Lexayra Lozano-Reyes v. Jefferson B. Sessions, III, No. 17-2992 (8th Cir. 2018)

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Court Description: Per Curiam. Before Gruender, Kelly, and Grasz, Circuit Judges] Petition for Review - immigration. Substantial evidence supports finding that petitioner failed to show past persecution in Mexico or a well-founded fear of future persecution due to any protected ground. [ August 15, 2018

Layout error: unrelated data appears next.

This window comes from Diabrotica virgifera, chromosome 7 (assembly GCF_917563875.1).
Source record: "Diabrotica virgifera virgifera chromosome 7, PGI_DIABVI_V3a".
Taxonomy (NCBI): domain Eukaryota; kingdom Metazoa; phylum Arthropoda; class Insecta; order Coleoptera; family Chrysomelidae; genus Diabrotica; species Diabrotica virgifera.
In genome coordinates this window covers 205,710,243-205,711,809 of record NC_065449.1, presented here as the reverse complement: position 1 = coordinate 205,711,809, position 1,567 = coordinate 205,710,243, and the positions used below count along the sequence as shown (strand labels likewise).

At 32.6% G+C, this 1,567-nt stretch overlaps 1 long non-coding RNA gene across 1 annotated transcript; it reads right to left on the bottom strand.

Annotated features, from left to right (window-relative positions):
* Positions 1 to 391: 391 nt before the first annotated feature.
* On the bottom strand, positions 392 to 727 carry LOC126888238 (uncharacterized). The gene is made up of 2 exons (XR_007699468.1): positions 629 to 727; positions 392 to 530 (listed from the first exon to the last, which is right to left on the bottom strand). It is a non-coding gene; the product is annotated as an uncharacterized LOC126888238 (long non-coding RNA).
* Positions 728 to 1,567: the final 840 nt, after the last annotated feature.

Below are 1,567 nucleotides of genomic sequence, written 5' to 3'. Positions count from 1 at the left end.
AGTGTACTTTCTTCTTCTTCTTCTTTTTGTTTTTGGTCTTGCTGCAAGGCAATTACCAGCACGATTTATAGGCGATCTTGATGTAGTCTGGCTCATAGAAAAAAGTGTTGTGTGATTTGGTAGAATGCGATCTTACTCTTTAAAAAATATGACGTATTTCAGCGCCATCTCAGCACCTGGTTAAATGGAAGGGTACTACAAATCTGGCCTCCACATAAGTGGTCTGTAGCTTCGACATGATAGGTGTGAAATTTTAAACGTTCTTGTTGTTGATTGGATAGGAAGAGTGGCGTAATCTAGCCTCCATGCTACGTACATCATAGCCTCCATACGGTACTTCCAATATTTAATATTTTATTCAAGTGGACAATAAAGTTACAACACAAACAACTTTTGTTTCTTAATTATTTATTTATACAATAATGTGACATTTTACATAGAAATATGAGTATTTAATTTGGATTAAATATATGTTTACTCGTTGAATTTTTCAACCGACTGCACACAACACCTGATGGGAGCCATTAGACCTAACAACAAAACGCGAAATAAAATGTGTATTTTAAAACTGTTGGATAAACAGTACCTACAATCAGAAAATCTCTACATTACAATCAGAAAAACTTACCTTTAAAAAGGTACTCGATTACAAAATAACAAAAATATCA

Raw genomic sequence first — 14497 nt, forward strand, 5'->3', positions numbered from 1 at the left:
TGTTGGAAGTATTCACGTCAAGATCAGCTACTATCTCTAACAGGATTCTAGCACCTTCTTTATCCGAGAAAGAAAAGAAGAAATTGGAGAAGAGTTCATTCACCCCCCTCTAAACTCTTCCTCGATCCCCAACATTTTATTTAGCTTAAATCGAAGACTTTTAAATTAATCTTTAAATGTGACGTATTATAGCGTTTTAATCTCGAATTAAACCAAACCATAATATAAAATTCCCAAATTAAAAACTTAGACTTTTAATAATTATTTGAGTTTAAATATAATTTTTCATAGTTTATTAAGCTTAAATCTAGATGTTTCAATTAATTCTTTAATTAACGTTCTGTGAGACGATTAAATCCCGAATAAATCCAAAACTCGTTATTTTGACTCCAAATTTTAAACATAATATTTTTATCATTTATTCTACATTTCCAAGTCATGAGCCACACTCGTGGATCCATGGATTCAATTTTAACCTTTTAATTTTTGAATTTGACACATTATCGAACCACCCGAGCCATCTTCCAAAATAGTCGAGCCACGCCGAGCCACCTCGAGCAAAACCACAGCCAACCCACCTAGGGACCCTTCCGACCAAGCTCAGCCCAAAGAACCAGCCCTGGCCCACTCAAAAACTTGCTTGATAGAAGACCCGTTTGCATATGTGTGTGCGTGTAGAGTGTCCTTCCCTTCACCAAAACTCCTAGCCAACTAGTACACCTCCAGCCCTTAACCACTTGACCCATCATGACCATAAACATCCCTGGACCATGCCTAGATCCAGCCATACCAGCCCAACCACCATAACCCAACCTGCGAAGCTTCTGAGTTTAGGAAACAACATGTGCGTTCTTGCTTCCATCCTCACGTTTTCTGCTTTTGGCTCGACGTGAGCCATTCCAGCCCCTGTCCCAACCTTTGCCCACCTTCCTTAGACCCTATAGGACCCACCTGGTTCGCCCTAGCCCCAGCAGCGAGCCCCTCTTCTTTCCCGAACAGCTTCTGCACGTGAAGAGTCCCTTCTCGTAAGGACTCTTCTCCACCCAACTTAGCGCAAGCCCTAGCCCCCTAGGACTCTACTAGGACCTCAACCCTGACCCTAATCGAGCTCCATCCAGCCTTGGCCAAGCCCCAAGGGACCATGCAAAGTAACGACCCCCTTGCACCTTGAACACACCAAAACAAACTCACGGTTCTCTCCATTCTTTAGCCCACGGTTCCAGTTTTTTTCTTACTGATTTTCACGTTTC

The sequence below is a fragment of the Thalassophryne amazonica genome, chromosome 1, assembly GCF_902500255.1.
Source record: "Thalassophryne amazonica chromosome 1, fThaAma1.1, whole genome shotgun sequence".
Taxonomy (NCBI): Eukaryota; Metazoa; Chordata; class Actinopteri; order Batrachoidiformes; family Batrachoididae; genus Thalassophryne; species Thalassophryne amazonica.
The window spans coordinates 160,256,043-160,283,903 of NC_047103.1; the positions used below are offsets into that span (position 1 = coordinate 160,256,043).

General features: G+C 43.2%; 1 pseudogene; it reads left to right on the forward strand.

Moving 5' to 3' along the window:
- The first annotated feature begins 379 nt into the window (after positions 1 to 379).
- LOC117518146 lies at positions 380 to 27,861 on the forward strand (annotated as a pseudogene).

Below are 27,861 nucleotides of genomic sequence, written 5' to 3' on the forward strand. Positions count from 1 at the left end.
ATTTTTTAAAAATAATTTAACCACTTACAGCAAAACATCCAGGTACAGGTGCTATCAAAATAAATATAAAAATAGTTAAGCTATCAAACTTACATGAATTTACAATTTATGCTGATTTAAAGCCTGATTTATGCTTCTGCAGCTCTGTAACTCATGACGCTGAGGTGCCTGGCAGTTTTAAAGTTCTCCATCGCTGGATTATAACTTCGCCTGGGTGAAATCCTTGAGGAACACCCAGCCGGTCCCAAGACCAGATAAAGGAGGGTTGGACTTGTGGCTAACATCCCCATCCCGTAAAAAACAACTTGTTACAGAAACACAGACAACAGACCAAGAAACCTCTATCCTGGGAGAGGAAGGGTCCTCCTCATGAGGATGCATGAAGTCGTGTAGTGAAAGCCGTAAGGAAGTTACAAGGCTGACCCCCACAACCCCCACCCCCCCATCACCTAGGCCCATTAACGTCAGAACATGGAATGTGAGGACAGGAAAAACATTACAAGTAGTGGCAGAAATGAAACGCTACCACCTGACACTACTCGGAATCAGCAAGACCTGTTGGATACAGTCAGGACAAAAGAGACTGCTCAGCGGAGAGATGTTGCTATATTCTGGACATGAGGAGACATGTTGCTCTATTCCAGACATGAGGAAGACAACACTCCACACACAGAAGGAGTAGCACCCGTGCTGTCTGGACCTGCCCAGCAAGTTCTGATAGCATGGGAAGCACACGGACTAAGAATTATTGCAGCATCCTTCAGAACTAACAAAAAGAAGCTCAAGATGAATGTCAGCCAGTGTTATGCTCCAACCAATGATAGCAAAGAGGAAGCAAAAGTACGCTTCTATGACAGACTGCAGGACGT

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United States Court of Appeals For the Eighth Circuit ___________________________ No. 17-2992 ___________________________ Lexayra Lozano-Reyes lllllllllllllllllllllPetitioner v. Jefferson B. Sessions, III, Attorney General of the United States of America lllllllllllllllllllllRespondent ____________ Petition for Review of an Order of the Board of Immigration Appeals ____________ Submitted: August 6, 2018 Filed: August 16, 2018 [Unpublished] ____________ Before GRUENDER, KELLY, and GRASZ, Circuit Judges. ____________ PER CURIAM. Lexayra Lozano-Reyes, a citizen of Mexico, petitions for review of an order of the Board of Immigration Appeals (BIA) dismissing her appeal from the decision of an immigration judge (IJ) that denied her asylum and withholding of removal.1 1 Lozano’s brief does not meaningfully challenge the IJ’s denial of relief under the Convention Against Torture; consequently she has waived review of this claim. Lozano-Reyes claims that the BIA omitted key facts, mischaracterized the record, and failed to consider relevant evidence in its past-persecution analysis; and contends that this court should remand, pursuant to the “Chenery Doctrine,”2 for the BIA to decide whether her alleged incidents, “in the aggregate” amounted to persecution. Lozano-Reyes’s arguments are unavailing. See Malonga v. Holder, 621 F.3d 757, 764 (8th Cir. 2010) (where BIA essentially adopts IJ’s decision, but also adds its own reasoning, this court reviews factual determinations of both decisions together under substantial-evidence standard, and reverses only if petitioner demonstrates that evidence compels contrary decision; BIA need not list every possible factor in decision and has no duty to provide critical explanation on every contention.) Upon careful review, we conclude that substantial evidence supports the finding that Lozano-Reyes failed to show past persecution in Mexico, or a wellfounded fear of future persecution there, due to any protected ground. See 8 U.S.C. § 1158(b)(1)(B)(i) (listing asylum grounds); Matul-Hernandez v. Holder, 685 F.3d 707, 711 (8th Cir. 2012) (applicant must show past persecution based on protected ground to create rebuttable presumption of future persecution, or may show objectively reasonable fear of particularized persecution in future due to protected ground). Having failed to satisfy her burden of proof for her asylum claim, LozanoReyes has necessarily failed to satisfy the more rigorous standard for withholding of removal. See Krasnopivtsev v. Ashcroft, 382 F.3d, 832, 840 (8th Cir. 2004). The judgment is affirmed. See 8th Cir. R. 47B. _____________________________ See Chay-Velasquez v. Holder, 367 F.3d 751, 756 (8th Cir. 2004). 2 See Secs. & Exch. Comm’n v. Chenery Corp., 332 U.S. 194, 196 (1947) (propriety of agency’s action must be judged “solely by the grounds invoked by agency”; if stated grounds are inadequate or improper, court cannot affirm agency’s action by substituting basis it considers to be more adequate or proper). -2-